Day 24 Meeting the Yukon’ers

Farmer’s Market

We stayed at the provincial park across the river last night and I decided to move into town and stay another night so I can use the internet.  Between the library and the campground I should be able to get a few hours of work done.  The poodles might not be thrilled about staying indoors but it’s a perfect gloomy day for just that.

Our morning walk brought us to the Farmer’s Market where I found some beautiful fresh veggies.




NO! This IS a radish… not a rutabaga or parsnip… Radish.. no really

31j 31l


The biggest and smallest carrots in the world

31g 31b


I love a full fridge!


and I can’t wait for dinner …


I’ll stay the night at a gringo camping ground so I can finish chores and work on the blog

I ran into the couple I met at Boya Lake Park a month ago. Unbeknownst to me they’d taken a picture of the poodles and me in the canoe.  Jan and his wife Machiko and their two sons, Kai and Wyn have been on a trip across Canada and Alaska.

Click the photo below to link to their website:


Thanks Jan for this awesome picture.  I’m now using it as my Facebook pic

I ended my day being invited to a real Yukon party

at least that’s what they kept telling me…


Around 9pm I headed out for a quick walk with the poodles.

Dawson City is made up of a main street that borders the river and where the tourist shops resides, the historic and business district and a small residential area that spreads out behind the town.  Walking from the campground and across two streets of shops delivered us into the neighborhood.  My goal was a brisk jaunt and back to the camper for an early night.   We were only half way down the block when I heard someone calling from a window, in an oddly combined Canadian/Maine-er accent,  “He’yah little da’lan, you wanna come see what a real Yukon pardy’s like?”  I hesitated, took a step and hesitated again.  I squinted at the window, looked down at the poodles and squinted again. The front door of the house was open and soon appeared a man and his dog,  I could hear music and the din of voices issuing from inside.  He had a grizzly looking beard and a slight wall-eye.  “Come on in and hav’a be’yah.”   I did a quick calculation… I had three dogs with me and we were in the middle of a very small town where everyone knows one another.  OK.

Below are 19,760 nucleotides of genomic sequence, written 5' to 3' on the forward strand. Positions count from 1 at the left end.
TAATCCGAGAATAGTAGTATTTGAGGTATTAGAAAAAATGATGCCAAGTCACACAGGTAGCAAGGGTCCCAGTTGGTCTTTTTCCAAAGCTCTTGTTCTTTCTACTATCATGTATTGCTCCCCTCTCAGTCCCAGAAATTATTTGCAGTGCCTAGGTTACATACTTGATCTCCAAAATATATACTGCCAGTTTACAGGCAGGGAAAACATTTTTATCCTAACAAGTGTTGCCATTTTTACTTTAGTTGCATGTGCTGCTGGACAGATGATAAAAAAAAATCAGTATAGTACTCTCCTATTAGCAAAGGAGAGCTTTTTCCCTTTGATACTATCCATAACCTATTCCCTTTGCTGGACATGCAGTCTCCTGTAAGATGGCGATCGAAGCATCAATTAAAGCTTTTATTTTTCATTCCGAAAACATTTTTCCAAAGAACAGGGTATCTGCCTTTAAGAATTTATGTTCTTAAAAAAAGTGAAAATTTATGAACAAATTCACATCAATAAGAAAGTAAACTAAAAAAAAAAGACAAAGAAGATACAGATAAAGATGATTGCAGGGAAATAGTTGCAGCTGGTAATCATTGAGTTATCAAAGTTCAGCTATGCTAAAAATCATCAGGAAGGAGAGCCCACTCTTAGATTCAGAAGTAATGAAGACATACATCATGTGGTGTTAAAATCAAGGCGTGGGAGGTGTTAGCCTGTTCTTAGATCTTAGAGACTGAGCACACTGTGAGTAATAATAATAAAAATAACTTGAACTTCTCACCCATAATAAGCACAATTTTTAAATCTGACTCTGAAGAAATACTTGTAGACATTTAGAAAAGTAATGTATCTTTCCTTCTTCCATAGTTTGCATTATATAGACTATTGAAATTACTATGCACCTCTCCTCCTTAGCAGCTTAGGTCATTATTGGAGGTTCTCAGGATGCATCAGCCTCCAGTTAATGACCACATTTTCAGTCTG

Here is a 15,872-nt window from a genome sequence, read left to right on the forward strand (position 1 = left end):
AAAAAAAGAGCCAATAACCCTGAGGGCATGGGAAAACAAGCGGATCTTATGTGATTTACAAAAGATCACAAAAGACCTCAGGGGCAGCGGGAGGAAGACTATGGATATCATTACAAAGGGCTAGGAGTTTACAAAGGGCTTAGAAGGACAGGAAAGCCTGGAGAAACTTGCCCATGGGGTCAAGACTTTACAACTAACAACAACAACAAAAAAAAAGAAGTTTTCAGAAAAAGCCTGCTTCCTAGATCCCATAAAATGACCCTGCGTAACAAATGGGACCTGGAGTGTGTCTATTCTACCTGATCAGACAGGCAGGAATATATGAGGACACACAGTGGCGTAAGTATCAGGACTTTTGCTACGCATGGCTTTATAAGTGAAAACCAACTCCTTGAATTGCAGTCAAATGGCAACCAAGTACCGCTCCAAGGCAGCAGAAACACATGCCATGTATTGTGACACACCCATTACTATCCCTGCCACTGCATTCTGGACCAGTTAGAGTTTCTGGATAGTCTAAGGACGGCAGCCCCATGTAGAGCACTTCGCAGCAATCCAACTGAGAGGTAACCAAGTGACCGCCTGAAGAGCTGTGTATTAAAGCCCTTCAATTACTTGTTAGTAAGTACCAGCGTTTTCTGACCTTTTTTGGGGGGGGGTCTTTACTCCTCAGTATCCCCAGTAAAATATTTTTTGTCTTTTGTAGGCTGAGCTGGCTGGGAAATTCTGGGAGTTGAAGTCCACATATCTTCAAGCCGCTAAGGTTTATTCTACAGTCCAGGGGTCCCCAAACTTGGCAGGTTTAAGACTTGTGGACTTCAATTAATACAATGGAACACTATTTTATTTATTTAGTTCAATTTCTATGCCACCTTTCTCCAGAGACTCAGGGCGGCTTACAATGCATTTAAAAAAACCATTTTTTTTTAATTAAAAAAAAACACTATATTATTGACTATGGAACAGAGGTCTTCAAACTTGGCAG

I walked into a smoke filled drab dark living room.  Several guys were sitting by a table playing guitars and took casual note of my entrance. They told me to pull up a chair and join them, so I did.  I let the poodles off their leads and they immediately began mingling and making themselves at home.  Nickel politely greeted the little lab and then clamored into my lap. Eureka jumped onto the couch and pressed herself into the closest person and demanded pets, which were generously applied.  TinTin, as only TinTin can, moved slowly forward, like a tiny stiff legged stegosaurus, down the hallway and into the kitchen to look for any leftovers within reach.

Me? I was sitting there in my PJ’s, my blue plaid flannel bottoms with a gray T-Shirt that said “Happy 101 Birthday Gino!”  There I was,  a middle aged woman in her pajamas, drinking a can of Canadian Molson and a holding huge gray a poodle in my lap.  I looked at the guy sitting on my right, “Does this feel kind of surreal to you?”  He nodded and said, “Yeah.”

There were five men and a woman.  Two of the guys were x-hockey players and two were seasonal miners, I don’t know the host did.  The gravelly voiced woman who was sitting on my left was gaunt and her leathery tanned skin hung tight across her face and hands.  I couldn’t decided if her body and soul were weathered from a life of truck-stops and whiskey or from the tough existence of a pioneer’s subsistence living.  It seemed that all of these people had left Dawson City and traveled around the US and Canada at some point, but they always returned.

The host told me that I needed to spend a few more days in Dawson City in order to get a feel for what Yukon is really like.  He invited me to park my camper in his back yard for a few days.  I took a second glance at the woman next to me and decided that I’d better be going…..

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